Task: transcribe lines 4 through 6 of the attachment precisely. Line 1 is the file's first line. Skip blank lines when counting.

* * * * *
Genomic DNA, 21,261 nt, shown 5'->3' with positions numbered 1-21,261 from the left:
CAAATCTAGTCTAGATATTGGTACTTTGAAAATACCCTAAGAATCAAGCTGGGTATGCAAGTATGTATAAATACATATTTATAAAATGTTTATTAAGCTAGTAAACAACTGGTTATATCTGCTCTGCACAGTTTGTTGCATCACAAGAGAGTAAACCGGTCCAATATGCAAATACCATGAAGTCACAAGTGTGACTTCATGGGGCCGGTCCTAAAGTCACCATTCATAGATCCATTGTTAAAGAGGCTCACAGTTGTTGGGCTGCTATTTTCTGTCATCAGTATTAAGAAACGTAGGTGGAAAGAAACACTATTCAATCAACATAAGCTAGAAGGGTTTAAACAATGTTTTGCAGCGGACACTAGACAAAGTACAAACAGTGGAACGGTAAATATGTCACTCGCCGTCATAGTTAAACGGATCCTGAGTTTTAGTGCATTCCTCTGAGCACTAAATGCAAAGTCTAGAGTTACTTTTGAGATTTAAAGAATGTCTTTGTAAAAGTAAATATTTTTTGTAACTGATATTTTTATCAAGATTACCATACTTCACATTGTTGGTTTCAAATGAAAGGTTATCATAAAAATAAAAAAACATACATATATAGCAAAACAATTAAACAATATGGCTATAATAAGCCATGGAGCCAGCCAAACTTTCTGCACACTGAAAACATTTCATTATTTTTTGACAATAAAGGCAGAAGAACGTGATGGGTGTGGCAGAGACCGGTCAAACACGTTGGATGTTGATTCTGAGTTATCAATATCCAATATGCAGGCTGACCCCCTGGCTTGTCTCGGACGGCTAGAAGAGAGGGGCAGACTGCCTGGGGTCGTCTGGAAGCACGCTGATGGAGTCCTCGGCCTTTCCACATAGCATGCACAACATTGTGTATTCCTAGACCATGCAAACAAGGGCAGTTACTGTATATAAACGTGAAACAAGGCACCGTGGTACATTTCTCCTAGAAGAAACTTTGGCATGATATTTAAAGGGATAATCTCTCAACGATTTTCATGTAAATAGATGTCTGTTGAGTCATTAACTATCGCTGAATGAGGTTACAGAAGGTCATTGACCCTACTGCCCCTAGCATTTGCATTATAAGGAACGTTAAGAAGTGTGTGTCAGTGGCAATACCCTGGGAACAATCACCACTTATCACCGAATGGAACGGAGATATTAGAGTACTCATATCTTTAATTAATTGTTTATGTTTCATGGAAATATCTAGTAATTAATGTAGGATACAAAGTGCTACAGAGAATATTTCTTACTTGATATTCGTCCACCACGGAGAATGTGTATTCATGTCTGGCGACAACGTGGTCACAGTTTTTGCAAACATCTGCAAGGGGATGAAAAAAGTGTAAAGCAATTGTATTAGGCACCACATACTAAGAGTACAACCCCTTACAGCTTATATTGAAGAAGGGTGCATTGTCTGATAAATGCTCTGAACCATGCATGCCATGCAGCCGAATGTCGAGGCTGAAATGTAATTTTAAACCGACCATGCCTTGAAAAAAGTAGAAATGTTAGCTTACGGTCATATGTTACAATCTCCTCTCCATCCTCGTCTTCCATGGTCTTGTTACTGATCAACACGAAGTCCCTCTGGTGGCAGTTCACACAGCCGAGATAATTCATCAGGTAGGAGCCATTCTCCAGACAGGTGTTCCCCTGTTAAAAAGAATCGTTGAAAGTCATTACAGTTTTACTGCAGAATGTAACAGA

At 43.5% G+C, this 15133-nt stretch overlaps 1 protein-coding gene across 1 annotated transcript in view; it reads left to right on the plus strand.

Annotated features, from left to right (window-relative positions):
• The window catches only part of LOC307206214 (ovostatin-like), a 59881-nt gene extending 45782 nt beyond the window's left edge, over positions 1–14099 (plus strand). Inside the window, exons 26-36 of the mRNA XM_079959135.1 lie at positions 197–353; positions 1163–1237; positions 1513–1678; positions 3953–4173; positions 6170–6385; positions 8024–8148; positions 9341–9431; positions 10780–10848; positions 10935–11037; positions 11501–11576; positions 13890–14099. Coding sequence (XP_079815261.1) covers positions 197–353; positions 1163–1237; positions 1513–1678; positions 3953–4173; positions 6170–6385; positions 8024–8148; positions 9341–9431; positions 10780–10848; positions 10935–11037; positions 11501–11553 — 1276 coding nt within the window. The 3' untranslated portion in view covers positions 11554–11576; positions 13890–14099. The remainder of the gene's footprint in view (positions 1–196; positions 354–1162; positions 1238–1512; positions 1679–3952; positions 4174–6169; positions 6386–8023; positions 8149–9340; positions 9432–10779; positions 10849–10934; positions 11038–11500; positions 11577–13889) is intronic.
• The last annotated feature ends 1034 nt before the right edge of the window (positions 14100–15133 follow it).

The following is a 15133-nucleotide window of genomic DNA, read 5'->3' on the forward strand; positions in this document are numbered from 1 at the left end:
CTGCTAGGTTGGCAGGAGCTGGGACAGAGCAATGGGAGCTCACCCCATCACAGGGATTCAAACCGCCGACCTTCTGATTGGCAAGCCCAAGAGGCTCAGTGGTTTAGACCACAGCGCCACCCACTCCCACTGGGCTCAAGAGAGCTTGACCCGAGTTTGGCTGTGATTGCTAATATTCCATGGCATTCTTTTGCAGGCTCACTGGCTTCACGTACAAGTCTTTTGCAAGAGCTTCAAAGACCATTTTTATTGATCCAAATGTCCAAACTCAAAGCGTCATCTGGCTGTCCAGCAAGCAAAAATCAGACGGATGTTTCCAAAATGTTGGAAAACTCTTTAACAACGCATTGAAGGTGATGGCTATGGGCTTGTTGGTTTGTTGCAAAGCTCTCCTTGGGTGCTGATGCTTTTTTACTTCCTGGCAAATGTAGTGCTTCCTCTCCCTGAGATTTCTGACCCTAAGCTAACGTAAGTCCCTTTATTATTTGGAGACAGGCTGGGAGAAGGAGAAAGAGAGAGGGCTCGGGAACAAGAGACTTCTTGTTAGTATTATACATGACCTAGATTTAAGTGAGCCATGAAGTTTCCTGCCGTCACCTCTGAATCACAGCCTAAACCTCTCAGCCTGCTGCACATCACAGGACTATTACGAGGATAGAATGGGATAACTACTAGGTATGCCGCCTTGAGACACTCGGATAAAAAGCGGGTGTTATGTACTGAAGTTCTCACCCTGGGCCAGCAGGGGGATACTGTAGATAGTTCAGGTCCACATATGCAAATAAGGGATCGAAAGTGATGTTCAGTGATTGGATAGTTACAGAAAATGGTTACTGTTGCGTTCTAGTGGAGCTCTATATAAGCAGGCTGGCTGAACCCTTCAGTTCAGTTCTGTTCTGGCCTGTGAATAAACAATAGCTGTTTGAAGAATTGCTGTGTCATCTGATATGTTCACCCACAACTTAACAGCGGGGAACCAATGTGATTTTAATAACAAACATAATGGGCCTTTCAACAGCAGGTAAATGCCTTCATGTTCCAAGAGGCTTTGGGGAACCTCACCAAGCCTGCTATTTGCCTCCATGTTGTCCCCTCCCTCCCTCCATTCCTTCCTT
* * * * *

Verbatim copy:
Annotated features, from left to right (window-relative positions):
• The window catches only part of LOC307206214 (ovostatin-like), a 59881-nt gene extending 45782 nt beyond the window's left edge, over positions 1–14099 (plus strand). Inside the window, exons 26-36 of the mRNA XM_079959135.1 lie at positions 197–353; positions 1163–1237; positions 1513–1678; positions 3953–4173; positions 6170–6385; positions 8024–8148; positions 9341–9431; positions 10780–10848; positions 10935–11037; positions 11501–11576; positions 13890–14099. Coding sequence (XP_079815261.1) covers positions 197–353; positions 1163–1237; positions 1513–1678; positions 3953–4173; positions 6170–6385; positions 8024–8148; positions 9341–9431; positions 10780–10848; positions 10935–11037; positions 11501–11553 — 1276 coding nt within the window. The 3' untranslated portion in view covers positions 11554–11576; positions 13890–14099. The remainder of the gene's footprint in view (positions 1–196; positions 354–1162; positions 1238–1512; positions 1679–3952; positions 4174–6169; positions 6386–8023; positions 8149–9340; positions 9432–10779; positions 10849–10934; positions 11038–11500; positions 11577–13889) is intronic.
• The last annotated feature ends 1034 nt before the right edge of the window (positions 14100–15133 follow it).